Rob Belics is offline   Reply With Quote
Old June 24th, 2004, 09:17 AM   #6
Join Date: Jan 2003
Location: Kansas City, MO
Posts: 4,448
I had a client one time who was an audio guy but had no experience in video, and he had a totally completed sound track, music and all, before we shot a frame. It was a nightmare trying to get all the action to match. Probably doubled my production time, because many of the shots had to be continuous and I couldn't rely on cutaways to compress or extend time in many cases.
In TV commercials, however, it is sometimes common for us to get in a completed audio track. That's generally not much of a problem. With a real movie, however, the visuals need to come first. That doesn't mean you can't lay down your narration track and start laying visuals over it, but you don't want to do that with a mixed track, because you'll have to slip audio around a lot to make things work out.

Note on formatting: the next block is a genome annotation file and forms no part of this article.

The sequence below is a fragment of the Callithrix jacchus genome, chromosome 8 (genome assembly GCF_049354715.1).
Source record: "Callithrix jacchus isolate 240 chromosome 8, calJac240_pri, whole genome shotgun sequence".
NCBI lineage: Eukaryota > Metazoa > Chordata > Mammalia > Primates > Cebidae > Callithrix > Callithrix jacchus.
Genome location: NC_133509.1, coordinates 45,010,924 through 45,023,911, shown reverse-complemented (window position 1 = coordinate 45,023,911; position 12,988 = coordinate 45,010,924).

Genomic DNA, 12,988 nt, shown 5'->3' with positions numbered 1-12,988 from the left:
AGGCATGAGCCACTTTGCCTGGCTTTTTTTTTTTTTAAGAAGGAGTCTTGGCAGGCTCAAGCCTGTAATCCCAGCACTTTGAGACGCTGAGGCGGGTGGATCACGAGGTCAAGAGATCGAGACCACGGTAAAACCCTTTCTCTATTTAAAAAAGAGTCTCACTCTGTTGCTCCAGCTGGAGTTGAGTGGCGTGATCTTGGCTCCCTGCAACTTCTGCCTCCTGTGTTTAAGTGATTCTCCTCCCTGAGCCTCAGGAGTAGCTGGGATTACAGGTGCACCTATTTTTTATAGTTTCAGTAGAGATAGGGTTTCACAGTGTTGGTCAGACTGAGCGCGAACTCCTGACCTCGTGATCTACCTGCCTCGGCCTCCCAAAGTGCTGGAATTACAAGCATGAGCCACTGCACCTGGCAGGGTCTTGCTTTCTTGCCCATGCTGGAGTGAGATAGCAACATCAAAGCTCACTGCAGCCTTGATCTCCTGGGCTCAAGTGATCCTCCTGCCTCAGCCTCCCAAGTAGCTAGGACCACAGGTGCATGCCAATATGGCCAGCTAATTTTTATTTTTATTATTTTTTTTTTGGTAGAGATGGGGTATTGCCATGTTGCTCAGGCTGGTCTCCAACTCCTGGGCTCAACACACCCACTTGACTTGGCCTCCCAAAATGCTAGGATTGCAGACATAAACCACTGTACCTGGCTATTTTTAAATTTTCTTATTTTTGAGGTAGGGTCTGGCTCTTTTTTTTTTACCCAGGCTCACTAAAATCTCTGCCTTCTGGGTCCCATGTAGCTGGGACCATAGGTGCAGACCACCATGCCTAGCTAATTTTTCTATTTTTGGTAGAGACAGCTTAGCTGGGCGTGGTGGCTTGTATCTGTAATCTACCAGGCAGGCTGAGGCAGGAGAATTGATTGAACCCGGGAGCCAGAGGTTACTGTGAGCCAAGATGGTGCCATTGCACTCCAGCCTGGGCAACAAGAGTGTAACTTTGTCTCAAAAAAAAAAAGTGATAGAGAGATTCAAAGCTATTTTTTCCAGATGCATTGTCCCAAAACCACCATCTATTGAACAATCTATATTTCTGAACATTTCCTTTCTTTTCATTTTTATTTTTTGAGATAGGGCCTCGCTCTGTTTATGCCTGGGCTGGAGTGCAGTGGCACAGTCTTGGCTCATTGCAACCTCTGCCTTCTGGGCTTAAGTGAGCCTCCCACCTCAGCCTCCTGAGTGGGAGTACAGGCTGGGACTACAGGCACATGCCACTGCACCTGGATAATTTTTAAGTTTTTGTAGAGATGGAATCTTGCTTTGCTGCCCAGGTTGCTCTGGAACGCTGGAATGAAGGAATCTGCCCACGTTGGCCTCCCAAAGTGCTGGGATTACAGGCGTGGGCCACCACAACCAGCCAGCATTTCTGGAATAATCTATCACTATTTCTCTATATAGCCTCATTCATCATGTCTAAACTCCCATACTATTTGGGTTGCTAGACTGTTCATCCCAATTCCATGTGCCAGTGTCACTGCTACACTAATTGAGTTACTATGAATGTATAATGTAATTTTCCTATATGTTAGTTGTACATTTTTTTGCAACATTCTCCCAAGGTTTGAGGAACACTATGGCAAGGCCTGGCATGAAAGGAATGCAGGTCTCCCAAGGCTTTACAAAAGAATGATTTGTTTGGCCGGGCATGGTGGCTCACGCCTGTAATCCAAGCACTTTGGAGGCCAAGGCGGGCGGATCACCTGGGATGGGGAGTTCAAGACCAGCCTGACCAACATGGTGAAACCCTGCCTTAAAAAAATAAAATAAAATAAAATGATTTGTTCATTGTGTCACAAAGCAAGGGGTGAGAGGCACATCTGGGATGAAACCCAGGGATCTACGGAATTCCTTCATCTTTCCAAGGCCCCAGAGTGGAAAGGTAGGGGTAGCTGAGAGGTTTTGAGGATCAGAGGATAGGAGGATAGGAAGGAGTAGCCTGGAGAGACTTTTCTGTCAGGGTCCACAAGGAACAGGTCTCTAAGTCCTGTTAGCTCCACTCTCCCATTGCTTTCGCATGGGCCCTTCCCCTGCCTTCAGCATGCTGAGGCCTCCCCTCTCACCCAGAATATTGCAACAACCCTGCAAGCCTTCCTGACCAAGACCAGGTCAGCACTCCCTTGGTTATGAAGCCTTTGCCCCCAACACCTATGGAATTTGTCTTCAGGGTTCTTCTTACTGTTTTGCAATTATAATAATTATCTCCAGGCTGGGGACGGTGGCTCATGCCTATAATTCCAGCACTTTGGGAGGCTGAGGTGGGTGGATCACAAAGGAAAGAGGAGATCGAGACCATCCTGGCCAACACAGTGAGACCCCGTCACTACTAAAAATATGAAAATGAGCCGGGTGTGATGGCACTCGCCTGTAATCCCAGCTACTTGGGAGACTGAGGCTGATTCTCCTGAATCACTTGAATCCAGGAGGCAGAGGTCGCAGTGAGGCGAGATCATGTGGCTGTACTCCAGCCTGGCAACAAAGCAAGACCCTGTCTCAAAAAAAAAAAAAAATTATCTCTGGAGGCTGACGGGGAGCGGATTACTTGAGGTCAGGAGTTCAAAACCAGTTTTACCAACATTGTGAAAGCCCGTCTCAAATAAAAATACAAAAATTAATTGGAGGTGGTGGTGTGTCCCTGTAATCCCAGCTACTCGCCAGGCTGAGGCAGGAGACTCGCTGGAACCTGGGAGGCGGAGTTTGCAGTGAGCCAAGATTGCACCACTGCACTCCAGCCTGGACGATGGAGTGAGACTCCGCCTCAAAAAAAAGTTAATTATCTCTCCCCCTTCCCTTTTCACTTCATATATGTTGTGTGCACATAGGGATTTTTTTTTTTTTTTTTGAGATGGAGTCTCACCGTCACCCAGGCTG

Bill Pryor is offline   Reply With Quote
Old June 24th, 2004, 09:35 AM   #7
Inner Circle
Join Date: Sep 2002
Location: San Mateo, CA
Posts: 3,840
Flexibility is the key here I think. Depending on the nature of the project, one can cut to video or audio first. In a documentary, it's not uncommon to make a "radio cut" first. Even without a narrative VO. Sometimes, its easiest to cut all the interviews and commentary so that it makes sense. THEN go back, lay in B roll footage over the commentary... feeling free to extend and overwrite teh "script" you have crafted from the audio sequences.

How many ways can you skin a cat?